For lack of any real news breaking today, we decided to go back to our old friend, the Federal Housing Finance Agency House Price Calculator. This is the Web page where you can plug in your numbers and see how home prices have trended in your market.
Arbitrarily, we decided to see what a hypothetical property valued at $125,000 in the third quarter of 2001 would be estimated worth today. The results for all the markets we looked at are good, some really good. Here’s a breakdown.
Idaho Falls: $185,996 +48.7%
Pocatello: $185,252 +48.2%
Boise: $220,150 +76.1%
Reno: $209,754 +67.8%
Las Vegas: $181,459 +45.1%
Seattle: $251,652 +101.3%
Phoenix: $220,705 +76.5%
What’s interesting to look at is the volatility over the past 15 years. There's no question things bottomed out for everyone in 2011. In Las Vegas, your $125k from 10 years earlier would be $95,592 in the Q4 of 2011. In Idaho Falls, on the other hand, the line dipped but never below where it started. But the figure from Q3 of this year is still below the all-time high of Q3 2008, when it peaked at $187,961.
|Here's a graph for Boise. Note that Joe Homeowner was underwater from Q1 2011 to Q2 2012, but recovery has been strong since then.|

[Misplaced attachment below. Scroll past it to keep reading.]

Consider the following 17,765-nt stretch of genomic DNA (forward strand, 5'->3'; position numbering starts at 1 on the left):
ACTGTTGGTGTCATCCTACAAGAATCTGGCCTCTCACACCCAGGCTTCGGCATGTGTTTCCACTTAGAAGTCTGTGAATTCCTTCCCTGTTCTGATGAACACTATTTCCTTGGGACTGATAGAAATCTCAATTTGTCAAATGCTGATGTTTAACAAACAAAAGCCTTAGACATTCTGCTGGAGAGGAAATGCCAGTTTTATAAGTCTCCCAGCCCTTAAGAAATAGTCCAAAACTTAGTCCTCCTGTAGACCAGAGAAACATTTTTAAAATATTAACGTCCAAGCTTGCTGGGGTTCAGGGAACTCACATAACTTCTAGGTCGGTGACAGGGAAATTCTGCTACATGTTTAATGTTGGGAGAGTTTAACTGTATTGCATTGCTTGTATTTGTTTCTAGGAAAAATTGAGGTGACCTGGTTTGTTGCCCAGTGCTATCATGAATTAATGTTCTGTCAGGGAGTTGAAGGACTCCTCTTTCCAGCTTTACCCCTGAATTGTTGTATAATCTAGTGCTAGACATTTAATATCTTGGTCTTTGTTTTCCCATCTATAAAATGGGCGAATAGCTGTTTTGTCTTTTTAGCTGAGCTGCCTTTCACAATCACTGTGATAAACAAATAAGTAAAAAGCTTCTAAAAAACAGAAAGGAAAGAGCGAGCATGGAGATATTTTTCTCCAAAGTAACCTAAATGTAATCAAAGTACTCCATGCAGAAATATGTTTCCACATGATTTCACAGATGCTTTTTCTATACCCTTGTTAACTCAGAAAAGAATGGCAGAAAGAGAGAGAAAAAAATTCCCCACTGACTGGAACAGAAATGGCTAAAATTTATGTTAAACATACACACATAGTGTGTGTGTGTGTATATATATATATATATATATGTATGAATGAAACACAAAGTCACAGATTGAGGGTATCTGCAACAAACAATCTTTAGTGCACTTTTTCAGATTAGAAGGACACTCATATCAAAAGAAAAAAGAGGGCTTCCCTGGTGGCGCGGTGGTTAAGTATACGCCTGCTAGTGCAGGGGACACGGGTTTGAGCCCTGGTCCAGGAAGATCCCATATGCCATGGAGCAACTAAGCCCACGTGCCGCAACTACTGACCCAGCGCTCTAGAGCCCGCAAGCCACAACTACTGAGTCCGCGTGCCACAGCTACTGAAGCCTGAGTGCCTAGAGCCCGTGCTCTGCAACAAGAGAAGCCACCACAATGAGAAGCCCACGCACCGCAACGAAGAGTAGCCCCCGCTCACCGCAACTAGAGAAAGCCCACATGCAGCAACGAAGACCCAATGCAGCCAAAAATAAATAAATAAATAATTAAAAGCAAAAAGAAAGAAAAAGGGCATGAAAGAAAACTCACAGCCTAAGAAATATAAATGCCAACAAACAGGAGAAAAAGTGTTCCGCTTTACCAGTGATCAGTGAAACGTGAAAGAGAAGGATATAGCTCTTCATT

Go ahead and try your house, but remember these are just numbers. Your house is only going to be worth what someone is willing to pay for it. What the HPI Calculator projects is what a given house purchased at a point in time would be worth today if it appreciated at the average appreciation rate of all homes in the area. The actual value of any house will depend on the neighborhood, house condition and age, home improvements made and needed, and many other factors. Consult a qualified real estate appraiser in your area to obtain a professional estimate of the current value of your home. Title XI of the Financial Institutions Reform, Recovery, and Enforcement Act of 1989 requires that any appraisal used in connection with a federally related transaction must be performed by a competent individual whose professional conduct is subject to supervision and regulation. Appraisers must be licensed or certified according to state law.